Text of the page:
How Blended Families are Like Blended Corporate Culture

Did you know that 40% of married couples with children in the U.S. are step-couples? That’s 100 million Americans who have a step-relationship. Blended families are more prevalent in today’s culture than they were 30 years ago. So what does this have to do with organizations and corporate cultures? A lot, actually.

I am fortunate to have been in my step-children’s life for seven years. I have always been around kids, loved kids and dreamt about being a mom someday, but the role of step-mom hadn’t really crossed my mind until I met my husband. Navigating the waters of what the ‘culture’ of their household was, the relationships with my husband and their mom, and my role within this new family was tricky at times.

As an HR/OD professional, I worked for a growing manufacturing company for many years and was able to be involved in the acquisition and integration of several organizations. With each acquisition, our company learned more and more about integrating organizations and their corporate cultures. As with my family, navigating the waters of our culture as the acquirer, and trying to understand both the culture of the company we were purchasing and how the two would come together was complex. Organizations often discount the importance of blending cultures. The integration process can be costly if done ineffectively and few organizations do it well.

Through my experiences, there are four things I learned from being in a blended family that apply to merging cultures in business:

1. Identify the unspoken rules. As I began my relationship with my husband and step-kids, it was important for me to understand what the unspoken rules were in their family. There were simple things, such as bedtime routines, discipline, foods they liked and didn’t like, and what activities they enjoyed doing together. There were unspoken rules when I would eventually meet their mom, how we would interact, and what our relationship would look like. It was also during that time that I was making a decision on if I could fit into the family structure or not.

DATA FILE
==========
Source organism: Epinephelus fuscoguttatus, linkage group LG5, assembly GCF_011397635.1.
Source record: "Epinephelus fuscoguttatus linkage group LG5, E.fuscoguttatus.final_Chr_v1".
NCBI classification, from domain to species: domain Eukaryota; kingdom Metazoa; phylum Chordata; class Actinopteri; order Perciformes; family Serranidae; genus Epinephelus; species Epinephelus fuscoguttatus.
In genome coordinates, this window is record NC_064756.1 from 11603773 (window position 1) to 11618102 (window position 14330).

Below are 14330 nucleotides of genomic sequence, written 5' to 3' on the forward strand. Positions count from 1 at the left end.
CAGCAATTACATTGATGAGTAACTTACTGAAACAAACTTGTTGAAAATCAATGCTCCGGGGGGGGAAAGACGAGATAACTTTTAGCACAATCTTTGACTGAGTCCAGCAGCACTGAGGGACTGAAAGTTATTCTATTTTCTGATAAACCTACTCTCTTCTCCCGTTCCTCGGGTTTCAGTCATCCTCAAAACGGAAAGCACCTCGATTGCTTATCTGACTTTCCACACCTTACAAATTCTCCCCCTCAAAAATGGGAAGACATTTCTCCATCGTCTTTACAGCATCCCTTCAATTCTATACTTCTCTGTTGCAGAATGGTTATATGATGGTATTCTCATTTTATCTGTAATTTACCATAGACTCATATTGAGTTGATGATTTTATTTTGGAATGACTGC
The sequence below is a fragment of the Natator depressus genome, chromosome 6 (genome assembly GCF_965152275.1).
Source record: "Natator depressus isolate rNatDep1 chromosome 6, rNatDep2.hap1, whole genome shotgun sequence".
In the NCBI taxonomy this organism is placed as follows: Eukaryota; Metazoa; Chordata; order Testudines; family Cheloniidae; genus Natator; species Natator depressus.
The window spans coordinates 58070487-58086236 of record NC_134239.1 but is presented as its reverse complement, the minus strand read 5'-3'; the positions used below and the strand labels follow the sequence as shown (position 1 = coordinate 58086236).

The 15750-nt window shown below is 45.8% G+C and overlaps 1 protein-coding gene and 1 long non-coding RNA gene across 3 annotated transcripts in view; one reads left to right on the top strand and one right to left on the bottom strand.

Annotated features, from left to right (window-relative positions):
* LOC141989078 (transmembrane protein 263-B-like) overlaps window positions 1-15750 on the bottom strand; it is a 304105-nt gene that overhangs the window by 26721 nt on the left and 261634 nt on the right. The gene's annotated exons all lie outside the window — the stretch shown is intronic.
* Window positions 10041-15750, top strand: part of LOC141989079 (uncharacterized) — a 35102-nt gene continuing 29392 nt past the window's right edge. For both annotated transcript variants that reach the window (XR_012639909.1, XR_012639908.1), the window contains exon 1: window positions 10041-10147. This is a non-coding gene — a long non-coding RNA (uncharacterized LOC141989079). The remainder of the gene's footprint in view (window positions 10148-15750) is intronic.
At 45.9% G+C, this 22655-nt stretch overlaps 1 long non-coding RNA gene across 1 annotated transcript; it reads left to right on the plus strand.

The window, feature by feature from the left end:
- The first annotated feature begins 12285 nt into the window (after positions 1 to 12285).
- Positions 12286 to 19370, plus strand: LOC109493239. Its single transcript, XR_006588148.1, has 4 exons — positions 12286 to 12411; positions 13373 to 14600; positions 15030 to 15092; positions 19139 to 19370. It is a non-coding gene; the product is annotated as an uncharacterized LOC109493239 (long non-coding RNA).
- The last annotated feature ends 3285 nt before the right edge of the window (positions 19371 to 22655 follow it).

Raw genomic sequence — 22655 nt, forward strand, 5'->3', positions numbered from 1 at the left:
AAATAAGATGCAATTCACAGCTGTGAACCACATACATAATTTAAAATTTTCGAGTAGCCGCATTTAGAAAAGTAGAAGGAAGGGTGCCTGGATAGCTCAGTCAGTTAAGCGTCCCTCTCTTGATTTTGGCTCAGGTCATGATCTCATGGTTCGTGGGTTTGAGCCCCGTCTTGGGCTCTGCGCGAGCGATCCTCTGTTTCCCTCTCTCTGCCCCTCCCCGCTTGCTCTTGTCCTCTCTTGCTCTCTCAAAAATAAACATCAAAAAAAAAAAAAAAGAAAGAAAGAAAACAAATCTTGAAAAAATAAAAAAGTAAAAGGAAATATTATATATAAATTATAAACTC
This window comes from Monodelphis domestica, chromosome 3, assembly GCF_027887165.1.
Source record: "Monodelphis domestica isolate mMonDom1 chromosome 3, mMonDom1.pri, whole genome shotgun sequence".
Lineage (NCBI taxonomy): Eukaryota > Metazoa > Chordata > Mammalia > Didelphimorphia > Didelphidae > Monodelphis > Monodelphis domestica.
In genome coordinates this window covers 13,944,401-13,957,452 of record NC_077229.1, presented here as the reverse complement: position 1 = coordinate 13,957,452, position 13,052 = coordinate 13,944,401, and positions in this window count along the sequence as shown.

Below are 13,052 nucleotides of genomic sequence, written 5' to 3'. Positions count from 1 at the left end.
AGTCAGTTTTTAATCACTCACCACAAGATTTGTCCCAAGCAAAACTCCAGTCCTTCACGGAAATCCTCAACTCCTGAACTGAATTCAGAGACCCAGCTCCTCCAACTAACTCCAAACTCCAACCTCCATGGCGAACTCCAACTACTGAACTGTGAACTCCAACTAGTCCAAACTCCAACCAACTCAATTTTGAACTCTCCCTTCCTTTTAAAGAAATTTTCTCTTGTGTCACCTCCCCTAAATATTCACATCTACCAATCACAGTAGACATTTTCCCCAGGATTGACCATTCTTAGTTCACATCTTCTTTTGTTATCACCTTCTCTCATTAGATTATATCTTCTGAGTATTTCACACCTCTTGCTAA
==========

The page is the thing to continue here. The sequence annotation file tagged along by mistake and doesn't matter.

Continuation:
The same goes for organizations. Any organization, like a family, has unspoken rules. Sometimes they are easy to recognize, but other times they aren’t, and you may step on some landmines. So how do you really understand what they are in both the acquiring company and those being acquired? Observe and ask questions. Spend time talking with employees to fully understand what the values and workplace culture are in an organization and how things really work. Those will tell you how to more effectively navigate through change. As employees are interacting through an integration, they are making a decision if they should stay or not. There are certain values and beliefs we each have that we shouldn’t be willing to compromise even as we are blending corporate cultures or, in my case, blending families. Those are the non-negotiables, and understanding what those are and if they can fit in to this new role and culture is a critical decision during any merger. Can they live within the culture and values of the new organization or are they going to opt out? Could I live within the culture and values of this new family unit?